“The big thing I took from the race was I needed to not get caught in that competition, and just really focus on my own dog team,” Sass continued. “Focus on everything in front of me and not worry about anything else around me. When that switch came it was huge. It made a big difference in my career.” Our students can adapt this perspective -focusing on their personal “race” – to develop positive self-awareness around their strengths and weaknesses.
Our students live in a digital age; consuming images of friends winning trophies, attending parties, receiving gifts, etc., leading to constant comparison with their peers. But what if they are encouraged to make a conscious effort to “Run Your Own Race?” As Sass himself says, “I think doing things your own way and focusing on yourself and making sure you’re doing what’s best for yourself and achieving your goals is really key and not getting caught up with what everybody else is doing.”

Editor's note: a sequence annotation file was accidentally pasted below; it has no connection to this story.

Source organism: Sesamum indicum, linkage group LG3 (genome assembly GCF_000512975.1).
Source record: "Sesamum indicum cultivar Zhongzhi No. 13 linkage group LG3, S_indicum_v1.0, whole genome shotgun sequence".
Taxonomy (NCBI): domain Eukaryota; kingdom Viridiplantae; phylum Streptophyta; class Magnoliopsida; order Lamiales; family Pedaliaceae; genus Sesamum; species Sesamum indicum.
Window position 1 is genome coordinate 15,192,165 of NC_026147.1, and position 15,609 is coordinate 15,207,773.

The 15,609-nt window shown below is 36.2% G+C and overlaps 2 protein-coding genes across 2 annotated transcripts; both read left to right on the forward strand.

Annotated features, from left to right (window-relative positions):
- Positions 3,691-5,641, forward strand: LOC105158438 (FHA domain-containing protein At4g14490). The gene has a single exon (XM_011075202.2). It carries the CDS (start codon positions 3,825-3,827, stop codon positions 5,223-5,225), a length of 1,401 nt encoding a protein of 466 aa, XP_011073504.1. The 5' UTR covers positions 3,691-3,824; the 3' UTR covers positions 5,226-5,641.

With my students I share my own experience of running a marathon. When kids hear I ran a race they immediately ask, “Did you win?”. Ummm, No. No I did not. I struggled through every mile, shouting “Not today!” at the sag wagon volunteers, and swearing I would never, ever, do this to myself never, ever again (Spoiler: I did). I will never, ever win a running race. So why do it? If winning is the point and you know you can’t win, why bother trying? Ok, so I will never win a running race, but I will get better, set my own personal goals and work to achieve new things – faster times, further distances. Running My Own Race – literally. I recognize my strengths and limitations and go forward with a well-grounded sense of confidence and purpose (to paraphrase CASEL).